ES 2 Penumbra 2

Umbral Choir

The Umbral Choir are a diffuse, quasi-material, barely coherent hivemind from an orthogonal space far from the rest of the galaxy. Having heard a great cry of suffering and misery (the last emotional resonance of the fall and death of the Endless), they/it began the long journey to help and comfort the source of such agony. When they arrived… Well, I’ll let you discover the narrative.

Mechanically, the UC have an inherent higher capacity for hacking. They start with a bonus to speed and a slight bonus to bandwidth, which means that they can start hacking neighboring systems right away. They’ll need to, because the UC cannot colonize planets as other species do. Instead, they create Sanctuaries, a sort of hyper-dimensional extension of their home world. These Sanctuaries aren’t directly detectable by other races and in fact can share planets with colonies, which allows the UC to create Sleepers directly on those planets without having to hack them. Once Sleepers are in place, you can use hacking to abduct them and return them to your home world as Umbral Shadows, pops which make double the production at the cost of almost double the food.

Further, the home world is invisible, unless someone tracks a hacking attempt back to it. As the UC, you will constantly be hacking planets in order to establish Sanctuaries (which themselves can originate hacking attempts) and placing backdoors on the colonies of other races, which don’t give away the location of the home world if they get traced back by someone getting hacked. Oh yes, and all their ships start with cloaking technology which makes them invisible as well until/unless someone researches detector technology equal to or higher than that of the UC. (Cloaking technology is available to everyone, but only the Choir starts with it.)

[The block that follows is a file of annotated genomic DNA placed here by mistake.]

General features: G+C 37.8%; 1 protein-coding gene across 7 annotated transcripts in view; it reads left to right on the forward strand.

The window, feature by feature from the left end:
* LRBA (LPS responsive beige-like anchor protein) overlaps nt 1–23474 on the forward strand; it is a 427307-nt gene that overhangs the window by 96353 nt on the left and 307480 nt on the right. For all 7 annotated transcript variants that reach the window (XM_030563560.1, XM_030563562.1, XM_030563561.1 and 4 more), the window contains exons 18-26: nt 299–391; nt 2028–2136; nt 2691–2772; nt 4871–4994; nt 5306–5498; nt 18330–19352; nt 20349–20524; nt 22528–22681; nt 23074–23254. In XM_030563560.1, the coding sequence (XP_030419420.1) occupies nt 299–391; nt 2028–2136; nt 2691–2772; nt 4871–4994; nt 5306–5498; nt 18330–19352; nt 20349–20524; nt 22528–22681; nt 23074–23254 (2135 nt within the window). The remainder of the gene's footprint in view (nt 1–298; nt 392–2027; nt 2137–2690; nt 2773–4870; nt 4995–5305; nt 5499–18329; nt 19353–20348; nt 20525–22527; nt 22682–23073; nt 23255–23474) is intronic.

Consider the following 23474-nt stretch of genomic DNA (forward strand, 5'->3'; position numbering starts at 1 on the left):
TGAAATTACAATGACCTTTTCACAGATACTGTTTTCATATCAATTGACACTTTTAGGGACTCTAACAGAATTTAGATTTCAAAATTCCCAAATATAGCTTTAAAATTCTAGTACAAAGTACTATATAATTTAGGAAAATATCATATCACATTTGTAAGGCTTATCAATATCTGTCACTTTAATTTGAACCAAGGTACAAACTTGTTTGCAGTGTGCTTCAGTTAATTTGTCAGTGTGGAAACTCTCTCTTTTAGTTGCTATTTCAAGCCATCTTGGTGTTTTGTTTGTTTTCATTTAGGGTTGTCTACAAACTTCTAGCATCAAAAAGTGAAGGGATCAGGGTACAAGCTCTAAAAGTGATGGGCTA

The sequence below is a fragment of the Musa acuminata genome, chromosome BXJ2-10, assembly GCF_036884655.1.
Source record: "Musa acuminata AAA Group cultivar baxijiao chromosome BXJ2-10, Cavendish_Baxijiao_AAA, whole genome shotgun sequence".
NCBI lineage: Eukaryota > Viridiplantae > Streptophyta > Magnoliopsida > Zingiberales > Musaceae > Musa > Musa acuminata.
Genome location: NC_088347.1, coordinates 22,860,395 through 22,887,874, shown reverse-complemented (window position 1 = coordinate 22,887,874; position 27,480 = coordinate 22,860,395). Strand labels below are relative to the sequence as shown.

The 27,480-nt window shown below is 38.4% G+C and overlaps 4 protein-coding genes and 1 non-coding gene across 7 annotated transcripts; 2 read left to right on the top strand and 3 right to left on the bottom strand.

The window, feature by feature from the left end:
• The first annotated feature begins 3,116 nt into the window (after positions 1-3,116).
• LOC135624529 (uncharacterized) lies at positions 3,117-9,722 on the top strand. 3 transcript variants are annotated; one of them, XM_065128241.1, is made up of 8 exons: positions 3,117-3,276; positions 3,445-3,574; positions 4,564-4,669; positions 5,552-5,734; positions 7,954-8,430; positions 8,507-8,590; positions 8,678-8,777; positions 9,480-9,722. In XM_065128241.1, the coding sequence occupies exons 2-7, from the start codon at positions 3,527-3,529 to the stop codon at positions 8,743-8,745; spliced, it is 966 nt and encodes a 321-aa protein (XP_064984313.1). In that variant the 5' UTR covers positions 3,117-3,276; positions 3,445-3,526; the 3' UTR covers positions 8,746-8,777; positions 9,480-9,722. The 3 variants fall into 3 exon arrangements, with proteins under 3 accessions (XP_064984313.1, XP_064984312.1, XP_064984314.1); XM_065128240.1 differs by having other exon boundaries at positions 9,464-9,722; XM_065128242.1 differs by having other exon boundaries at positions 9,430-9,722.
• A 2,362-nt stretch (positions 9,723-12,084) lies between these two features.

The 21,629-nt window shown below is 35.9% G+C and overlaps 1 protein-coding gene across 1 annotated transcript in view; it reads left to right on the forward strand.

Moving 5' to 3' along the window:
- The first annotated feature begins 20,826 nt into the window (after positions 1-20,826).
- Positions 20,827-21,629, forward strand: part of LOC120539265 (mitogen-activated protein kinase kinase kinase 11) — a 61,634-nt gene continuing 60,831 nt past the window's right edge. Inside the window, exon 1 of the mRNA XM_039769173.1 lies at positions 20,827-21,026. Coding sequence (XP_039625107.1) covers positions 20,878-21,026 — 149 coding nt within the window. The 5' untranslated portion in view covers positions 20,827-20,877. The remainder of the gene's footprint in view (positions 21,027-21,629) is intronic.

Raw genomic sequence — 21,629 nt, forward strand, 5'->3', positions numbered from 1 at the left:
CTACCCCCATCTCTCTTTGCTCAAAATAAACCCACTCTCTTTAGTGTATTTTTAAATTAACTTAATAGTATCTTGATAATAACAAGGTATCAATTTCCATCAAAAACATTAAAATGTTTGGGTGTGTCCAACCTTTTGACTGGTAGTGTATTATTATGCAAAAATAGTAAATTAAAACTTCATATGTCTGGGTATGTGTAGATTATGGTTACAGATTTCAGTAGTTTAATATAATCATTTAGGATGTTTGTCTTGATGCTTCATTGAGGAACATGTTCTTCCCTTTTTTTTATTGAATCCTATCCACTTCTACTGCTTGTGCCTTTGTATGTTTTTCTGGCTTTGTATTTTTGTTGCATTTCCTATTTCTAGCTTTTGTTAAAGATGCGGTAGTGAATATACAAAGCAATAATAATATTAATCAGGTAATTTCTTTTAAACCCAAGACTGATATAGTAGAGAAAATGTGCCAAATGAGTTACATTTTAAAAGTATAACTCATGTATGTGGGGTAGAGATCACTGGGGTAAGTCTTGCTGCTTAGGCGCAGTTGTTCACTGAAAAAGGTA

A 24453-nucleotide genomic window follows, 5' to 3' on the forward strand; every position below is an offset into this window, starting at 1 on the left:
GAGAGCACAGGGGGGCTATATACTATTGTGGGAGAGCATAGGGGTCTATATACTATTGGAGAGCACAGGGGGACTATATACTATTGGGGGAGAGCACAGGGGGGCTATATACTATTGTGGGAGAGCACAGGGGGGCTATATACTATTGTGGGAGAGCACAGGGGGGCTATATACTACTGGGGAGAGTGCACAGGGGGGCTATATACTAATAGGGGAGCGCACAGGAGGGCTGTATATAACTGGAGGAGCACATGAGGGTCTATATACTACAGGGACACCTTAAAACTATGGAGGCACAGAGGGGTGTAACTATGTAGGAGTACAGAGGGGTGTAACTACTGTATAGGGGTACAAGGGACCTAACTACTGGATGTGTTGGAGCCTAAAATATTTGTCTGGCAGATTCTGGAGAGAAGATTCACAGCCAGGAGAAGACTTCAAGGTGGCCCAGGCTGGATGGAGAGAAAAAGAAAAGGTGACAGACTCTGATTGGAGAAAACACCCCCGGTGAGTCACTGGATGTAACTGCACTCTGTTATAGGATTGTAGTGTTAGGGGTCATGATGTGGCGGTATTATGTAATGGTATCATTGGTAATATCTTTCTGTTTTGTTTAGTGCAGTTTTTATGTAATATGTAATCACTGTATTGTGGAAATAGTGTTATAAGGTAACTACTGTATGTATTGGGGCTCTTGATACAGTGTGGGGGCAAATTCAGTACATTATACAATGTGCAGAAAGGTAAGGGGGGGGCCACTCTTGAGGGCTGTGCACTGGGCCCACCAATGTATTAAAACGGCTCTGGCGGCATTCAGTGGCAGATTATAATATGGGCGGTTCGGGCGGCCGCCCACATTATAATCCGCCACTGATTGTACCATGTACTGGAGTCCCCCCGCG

Did I mention their scout ships are faster than any others in the game? Because they are.

ES 2 Penumbra 3

On top of all that, you can spawn new ships upon construction from the home world at any Sanctuary. If you’ve managed to put a couple of Sleepers on an enemy home world and then use that to establish a Sanctuary right there, you can construct an invasion fleet directly under their nose before un-cloaking, dropping your invaders, and then rapturing (that’s the term) all of the Sleepers on the planet.

So they’re fast, invisible, excellent at scouting, but cannot establish colonies in the traditional sense, capable of moving fleets pretty much wherever they want, and fond of rapturing their enemies. What are they bad at?

It is almost impossible to generate manpower with them. As such, your invasion force tends to be a one-shot deal since it’s almost impossible to rebuild your manpower to create more invasion forces on short or even medium notice. While they spread quickly, they’re not very good at military intervention. Their weapons and shield technologies tend to lag a bit. It’s relatively easy to start sweeping your planets for Sleepers once you realize that you’re being invaded, though it can have some serious negative Approval consequences.